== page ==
The Do's and Don'ts before Building a Home in 2022

Construction on new homes is not waning!

According to the latest census, Canada’s Building Permits have increased 17.7% between June 2017 to April 2022. In November of 2020, however, we saw warning signs; The price of lumber was increasing rapidly, builders found themselves forced to either include these limited and marked up supplies as an allowance in their contract or insert a cost escalation clause to mitigate the risk. The clause has put an extra strain on consumers who were forced to find additional money to pay for the construction of their homes, however it did protect builders in Canada from incurring potential losses.

As 2021 unfolded, not only was the lumber prices increasing, construction supplies across the board saw unprecedented price increases – Costly shortages came along with long delays for builders. The price to build a new home seems to have become less predictable than ever before. So with this all in mind we have layed out 5 Do’s and Dont’s to consider before building a home in 2022.

Better Systems, Organization and Industry Knowledge:

Industry leaders operating homebuilding companies are continually getting savvier with their projects, using cloud-based systems to manage their projects and communicate with their client in real time. This obviously is saving time and massive headaches and allowing for a more predictable schedule in spite of supply shortages and delays. You want to qualify the right home builder who is knowledgable in modern construction methods, when thinking of building your own home. Make sure he/she understands their financials, manages cash flow, which will in turn keep your project moving at an optimal pace. Check the many warning signs that come along with hiring a builder before you make any decision.

To Build or Delay?

With all the challenges to consider, such as construction costs, the size of the build, and supply shortages, consumers are asking themselves if the time to build really is now.  The biggest answer to that question is that construction costs are not going to reduce anytime soon. It’s very possible that they will continue to increase for a few more years. Delaying a project now will only mean having to find more cash for the future. The best proverb still rings true “The best time to get started was a year ago, the second best time is now.”

What’s the Best time to Build?

If you’re on the fence about building now or delaying the build, there are a few things to keep in mind. Demand is not dwindling. If you are ready to build your home and have gathered all your associated costs, understand that most professional homebuilders are booked in advanced from 8 to 18 months out. With the shortest lead time, builders are still booking out start dates to projects with signed contracts and deposits already being paid in real time. Keep this in mind when managing your own expectations and time frame. 

Obtaining an Accurate Quote:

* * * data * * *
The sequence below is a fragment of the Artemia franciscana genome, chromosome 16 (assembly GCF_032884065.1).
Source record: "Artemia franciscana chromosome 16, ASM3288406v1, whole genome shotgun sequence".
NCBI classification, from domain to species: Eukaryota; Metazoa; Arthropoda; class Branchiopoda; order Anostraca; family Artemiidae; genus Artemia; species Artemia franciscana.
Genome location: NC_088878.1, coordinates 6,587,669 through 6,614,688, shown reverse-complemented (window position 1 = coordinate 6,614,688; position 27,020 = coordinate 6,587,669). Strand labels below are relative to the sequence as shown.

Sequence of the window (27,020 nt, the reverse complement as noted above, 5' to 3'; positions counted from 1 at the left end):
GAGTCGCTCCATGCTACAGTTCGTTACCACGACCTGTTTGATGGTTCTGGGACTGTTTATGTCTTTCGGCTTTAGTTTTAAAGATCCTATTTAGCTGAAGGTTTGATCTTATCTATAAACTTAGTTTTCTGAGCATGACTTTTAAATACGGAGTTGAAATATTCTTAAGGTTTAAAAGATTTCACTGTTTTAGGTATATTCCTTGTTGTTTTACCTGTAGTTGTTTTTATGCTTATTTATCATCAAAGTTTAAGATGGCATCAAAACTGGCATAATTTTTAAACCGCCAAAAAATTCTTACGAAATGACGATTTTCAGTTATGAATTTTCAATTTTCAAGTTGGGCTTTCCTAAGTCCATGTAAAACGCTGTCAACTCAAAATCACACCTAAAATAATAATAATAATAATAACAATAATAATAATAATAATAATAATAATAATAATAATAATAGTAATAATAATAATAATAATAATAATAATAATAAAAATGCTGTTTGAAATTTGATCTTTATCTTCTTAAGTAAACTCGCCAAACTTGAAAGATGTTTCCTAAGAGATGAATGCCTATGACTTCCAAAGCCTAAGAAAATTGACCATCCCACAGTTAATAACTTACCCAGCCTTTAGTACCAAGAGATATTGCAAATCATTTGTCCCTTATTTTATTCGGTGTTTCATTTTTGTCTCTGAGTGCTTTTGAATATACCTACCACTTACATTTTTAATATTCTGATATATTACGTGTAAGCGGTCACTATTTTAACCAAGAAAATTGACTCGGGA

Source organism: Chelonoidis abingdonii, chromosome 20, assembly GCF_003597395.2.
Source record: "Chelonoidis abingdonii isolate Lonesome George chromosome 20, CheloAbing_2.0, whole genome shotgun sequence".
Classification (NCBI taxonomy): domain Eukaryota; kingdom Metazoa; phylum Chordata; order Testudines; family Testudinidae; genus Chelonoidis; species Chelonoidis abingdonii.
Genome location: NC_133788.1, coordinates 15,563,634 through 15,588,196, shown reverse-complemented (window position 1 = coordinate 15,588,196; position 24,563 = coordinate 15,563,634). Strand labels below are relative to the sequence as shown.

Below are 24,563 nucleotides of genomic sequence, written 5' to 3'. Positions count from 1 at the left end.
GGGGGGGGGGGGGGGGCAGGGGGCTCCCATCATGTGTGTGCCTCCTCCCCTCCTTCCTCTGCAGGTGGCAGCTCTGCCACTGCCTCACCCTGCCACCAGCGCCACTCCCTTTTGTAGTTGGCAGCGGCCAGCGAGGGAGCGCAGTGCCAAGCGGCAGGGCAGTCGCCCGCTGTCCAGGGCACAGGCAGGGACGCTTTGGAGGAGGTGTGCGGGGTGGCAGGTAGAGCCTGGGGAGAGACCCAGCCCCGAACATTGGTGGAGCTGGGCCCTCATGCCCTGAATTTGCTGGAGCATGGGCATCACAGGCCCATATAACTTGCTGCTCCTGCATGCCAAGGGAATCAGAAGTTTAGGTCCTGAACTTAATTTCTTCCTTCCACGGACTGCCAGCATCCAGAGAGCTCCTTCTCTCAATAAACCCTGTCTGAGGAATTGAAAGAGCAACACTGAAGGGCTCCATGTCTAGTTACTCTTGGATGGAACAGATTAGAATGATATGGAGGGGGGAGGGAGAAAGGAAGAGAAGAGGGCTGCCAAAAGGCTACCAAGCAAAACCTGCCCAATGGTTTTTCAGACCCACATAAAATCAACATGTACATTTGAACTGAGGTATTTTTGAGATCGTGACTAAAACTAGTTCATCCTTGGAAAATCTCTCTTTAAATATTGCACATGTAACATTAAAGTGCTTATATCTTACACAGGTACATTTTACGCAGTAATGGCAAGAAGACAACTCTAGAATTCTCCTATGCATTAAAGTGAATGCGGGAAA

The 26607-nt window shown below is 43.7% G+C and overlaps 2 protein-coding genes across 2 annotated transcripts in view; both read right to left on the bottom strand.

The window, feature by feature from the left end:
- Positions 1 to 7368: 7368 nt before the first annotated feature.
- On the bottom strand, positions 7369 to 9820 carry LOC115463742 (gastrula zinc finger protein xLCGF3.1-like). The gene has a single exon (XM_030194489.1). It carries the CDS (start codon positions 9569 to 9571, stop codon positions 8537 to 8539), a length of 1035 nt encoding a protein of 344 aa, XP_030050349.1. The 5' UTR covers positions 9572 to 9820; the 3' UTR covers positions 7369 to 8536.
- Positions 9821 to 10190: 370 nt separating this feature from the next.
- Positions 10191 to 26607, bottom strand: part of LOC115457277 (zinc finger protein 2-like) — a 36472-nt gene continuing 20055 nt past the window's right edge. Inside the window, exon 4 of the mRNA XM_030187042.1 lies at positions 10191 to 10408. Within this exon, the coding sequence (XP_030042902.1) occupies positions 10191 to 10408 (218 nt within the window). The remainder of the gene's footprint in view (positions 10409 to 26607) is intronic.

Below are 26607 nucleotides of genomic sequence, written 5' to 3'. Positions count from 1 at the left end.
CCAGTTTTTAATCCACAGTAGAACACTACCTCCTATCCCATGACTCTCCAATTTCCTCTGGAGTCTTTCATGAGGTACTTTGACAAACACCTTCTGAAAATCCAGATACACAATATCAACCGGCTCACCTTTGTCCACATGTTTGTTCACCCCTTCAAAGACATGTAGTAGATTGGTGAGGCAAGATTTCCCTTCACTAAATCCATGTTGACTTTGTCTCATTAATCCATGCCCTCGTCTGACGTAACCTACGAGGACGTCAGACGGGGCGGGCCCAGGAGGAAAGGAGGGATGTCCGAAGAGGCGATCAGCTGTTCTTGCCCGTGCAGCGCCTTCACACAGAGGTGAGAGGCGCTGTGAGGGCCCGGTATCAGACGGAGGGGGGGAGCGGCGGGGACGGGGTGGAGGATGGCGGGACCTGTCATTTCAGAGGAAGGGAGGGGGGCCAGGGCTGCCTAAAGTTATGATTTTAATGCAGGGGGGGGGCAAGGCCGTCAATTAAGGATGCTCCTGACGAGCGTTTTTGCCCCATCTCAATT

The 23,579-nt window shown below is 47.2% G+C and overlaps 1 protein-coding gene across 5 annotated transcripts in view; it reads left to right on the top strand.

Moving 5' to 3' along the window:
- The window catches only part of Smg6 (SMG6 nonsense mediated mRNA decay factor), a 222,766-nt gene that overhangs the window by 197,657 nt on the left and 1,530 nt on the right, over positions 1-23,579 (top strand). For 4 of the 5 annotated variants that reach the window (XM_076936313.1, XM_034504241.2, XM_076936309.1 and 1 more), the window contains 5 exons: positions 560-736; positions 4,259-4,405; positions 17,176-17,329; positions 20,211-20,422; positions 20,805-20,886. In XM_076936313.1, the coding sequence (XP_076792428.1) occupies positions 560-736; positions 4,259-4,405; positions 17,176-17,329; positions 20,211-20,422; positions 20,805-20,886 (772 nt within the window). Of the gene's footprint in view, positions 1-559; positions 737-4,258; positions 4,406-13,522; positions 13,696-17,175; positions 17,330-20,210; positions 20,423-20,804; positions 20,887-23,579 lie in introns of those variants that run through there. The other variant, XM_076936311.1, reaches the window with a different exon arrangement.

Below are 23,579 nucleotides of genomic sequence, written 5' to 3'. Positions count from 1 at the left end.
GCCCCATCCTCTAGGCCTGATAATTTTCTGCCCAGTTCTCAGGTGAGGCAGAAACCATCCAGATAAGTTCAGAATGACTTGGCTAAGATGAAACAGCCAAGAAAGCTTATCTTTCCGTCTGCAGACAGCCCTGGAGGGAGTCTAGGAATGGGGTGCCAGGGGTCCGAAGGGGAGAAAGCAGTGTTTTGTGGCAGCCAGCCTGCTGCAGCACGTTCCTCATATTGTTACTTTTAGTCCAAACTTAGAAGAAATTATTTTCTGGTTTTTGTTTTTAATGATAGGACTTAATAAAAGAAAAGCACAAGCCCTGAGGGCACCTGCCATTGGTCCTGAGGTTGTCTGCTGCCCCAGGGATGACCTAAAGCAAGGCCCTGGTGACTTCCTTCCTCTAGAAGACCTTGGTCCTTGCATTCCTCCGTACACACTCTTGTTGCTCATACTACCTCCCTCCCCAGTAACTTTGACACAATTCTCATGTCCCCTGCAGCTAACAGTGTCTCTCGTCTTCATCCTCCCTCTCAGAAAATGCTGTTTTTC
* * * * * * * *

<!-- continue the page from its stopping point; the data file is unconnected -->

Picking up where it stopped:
Its easy to be enthralled by the home you are building, but don’t lose sight of the fact that there are some companies who provide estimates for free because they lack the detail of assembling together a fixed price quote that is well beyond a few pages. An in depth quote should range from 30-60 pages long. At Contegrity, when we provide a quote, its a minimum of 70 pages long which includes all costs associated with the build. Also pay attention to quote times.  You shouldn’t expect to receive a quote right away. It takes some time to provide you with an accurate fixed price quote, and we must make sure everything you want is in the price. Bottom line: Do your research and choose a builder before you get your project quoted.


This seems to be a big one! And very few builders in our area have contracts. It’s important to really understand what these mean. A contract will be your working document from when the builder starts your project to when he completes it, and beyond (If they have warranty).

  • Fixed Prices vs Allowance:
    • At times, it’s not achievable to include everything as a fixed price – but allowances should always be in your contract, and they should always be explained in very high detail before signing it to ensure these is a valid reason for them to exist.
  • Pricing abased on the Quote at time of Receipt:
    • Typically vendors and trades have a 30 day holding fee on materials and labour. If your Fixed price is quoted after that 30 days be prepared for your builder to revise the contract price in line with weekly price increases. If the builder doesn’t reprice a quote that was provided more than 90 days prior to you signing the contract, they could very easily be entering into a loss-making contract, which isn’t good for either party.

When you choose to build a home, remember that there are a lot of considerations. Building your home isn’t something you should rush into, especially if you want the job done right. The market is busy, but only predicted to get busier. If you’re thinking about building, it’s better to make that decision now, (that delay) as prices are projected to increase. With Contegrity Homes we take each step with you, from the design, to hand over, to the walk throughs with warranty. Do your homework, ask the right questions, and do not settle if something sounds too good to be true.